Beta-amyloid and cognitive decline in late middle age: Findings from the WRAP study

Clark, L. R., Racine, A. M., Koscik, R., Okonkwo, O. C., Engelman, C. D., Carlsson, C. M., Asthana, S., Bendlin, B. B., Chappell, R. J., Nicholas, C. R., Rowley, H. A., Oh, J., Hermann, B., Sager, M. A., Christian, B., & Johnson, S. C.

Alzheimers Dement. 2016 Jul;12(7):805-14.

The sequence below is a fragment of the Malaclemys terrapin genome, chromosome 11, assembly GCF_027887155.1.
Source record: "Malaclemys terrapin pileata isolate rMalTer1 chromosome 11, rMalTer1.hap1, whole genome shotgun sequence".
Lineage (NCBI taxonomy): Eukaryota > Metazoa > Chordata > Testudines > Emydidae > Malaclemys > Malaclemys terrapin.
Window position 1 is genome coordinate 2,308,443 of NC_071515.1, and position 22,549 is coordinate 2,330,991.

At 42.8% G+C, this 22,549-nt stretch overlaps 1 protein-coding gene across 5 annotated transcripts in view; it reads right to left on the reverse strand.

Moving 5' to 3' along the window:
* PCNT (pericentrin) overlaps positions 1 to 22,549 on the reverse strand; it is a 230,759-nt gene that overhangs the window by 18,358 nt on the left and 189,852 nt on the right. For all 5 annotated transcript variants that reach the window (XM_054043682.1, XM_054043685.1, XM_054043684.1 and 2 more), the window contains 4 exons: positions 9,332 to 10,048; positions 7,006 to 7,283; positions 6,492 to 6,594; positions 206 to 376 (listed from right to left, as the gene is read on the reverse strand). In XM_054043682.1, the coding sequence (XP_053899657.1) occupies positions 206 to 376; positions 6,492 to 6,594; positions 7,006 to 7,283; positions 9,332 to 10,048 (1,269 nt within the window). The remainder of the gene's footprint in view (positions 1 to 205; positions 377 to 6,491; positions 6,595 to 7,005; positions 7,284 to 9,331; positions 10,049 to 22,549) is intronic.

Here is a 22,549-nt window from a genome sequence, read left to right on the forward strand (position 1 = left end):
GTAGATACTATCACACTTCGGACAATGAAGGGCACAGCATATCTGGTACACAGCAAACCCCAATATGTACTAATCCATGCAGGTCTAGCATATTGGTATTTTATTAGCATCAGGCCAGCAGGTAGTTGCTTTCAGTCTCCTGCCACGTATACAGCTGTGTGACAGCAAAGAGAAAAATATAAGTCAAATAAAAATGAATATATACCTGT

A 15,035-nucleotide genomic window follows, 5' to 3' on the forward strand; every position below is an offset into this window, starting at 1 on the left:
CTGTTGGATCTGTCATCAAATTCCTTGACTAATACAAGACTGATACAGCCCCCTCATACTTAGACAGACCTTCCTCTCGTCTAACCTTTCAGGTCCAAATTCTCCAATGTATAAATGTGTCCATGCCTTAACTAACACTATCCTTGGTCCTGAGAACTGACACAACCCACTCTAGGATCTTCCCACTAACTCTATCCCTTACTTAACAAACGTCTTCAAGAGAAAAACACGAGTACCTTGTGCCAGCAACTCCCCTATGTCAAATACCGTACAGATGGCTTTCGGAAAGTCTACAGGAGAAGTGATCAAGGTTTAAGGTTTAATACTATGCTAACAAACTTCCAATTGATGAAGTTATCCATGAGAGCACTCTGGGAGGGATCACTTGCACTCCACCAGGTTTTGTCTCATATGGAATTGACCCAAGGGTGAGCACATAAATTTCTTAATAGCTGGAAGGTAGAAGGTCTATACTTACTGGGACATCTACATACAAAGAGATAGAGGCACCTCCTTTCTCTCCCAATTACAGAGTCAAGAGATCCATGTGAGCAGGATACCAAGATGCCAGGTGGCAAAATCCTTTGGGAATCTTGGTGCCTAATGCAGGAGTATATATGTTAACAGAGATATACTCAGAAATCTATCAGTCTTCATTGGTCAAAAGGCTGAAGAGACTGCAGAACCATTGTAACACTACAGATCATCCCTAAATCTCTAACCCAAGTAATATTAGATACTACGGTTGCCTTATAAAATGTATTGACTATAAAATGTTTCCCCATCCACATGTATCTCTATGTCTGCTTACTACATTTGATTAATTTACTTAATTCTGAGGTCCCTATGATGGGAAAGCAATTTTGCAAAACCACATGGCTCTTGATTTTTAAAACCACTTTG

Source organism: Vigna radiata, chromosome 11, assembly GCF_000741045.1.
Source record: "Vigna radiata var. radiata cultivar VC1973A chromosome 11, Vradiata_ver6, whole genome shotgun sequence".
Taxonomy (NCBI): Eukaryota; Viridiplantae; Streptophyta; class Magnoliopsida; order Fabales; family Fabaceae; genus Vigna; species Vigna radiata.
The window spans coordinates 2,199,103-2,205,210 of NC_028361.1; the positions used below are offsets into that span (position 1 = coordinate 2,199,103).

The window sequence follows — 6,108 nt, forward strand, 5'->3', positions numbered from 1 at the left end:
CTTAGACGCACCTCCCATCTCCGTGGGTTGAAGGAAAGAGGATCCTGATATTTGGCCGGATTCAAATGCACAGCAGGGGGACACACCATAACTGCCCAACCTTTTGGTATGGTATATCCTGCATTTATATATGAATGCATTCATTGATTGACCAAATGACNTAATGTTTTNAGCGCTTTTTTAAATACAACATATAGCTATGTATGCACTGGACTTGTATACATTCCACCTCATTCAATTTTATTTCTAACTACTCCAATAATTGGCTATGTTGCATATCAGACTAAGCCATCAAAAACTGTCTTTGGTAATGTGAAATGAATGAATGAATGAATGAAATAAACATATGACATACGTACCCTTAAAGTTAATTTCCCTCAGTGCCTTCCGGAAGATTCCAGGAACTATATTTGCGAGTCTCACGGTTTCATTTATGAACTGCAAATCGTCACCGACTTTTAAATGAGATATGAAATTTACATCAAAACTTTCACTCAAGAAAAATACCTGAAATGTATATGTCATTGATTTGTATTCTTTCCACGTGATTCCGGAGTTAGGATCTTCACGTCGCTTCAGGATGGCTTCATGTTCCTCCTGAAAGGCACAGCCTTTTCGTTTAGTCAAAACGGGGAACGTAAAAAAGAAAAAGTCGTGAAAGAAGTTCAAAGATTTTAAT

INTRODUCTION: The current study investigated the relationship between beta-amyloid (Aβ) and cognition in a longitudinal cohort of late middle-aged participants enriched for Alzheimer’s disease (AD) risk due to parental history of the disease. METHODS: 184 participants (mean age=60; 72% with a parental history of AD) completed a [C-11]PiB positron emission tomography scan and serial cognitive evaluations. A global measure of Aβ burden was calculated, and composite scores assessing learning, delayed memory, and executive functioning were computed for each evaluation. RESULTS: Higher Aβ burden was associated with classification of psychometric mild cognitive impairment (MCI) at most recent cognitive evaluation (p < .01). Linear mixed-effects regression results indicated higher Aβ was associated with greater rates of decline in delayed memory (p < .01) and executive functioning (p < .05). APOE ε4 status moderated the relationship between Aβ and episodic memory trajectories (p’s < .01). DISCUSSION: In a sample at higher risk for AD, greater Aβ burden in late middle-age is associated with increased likelihood of MCI at follow-up and steeper rates of cognitive decline.


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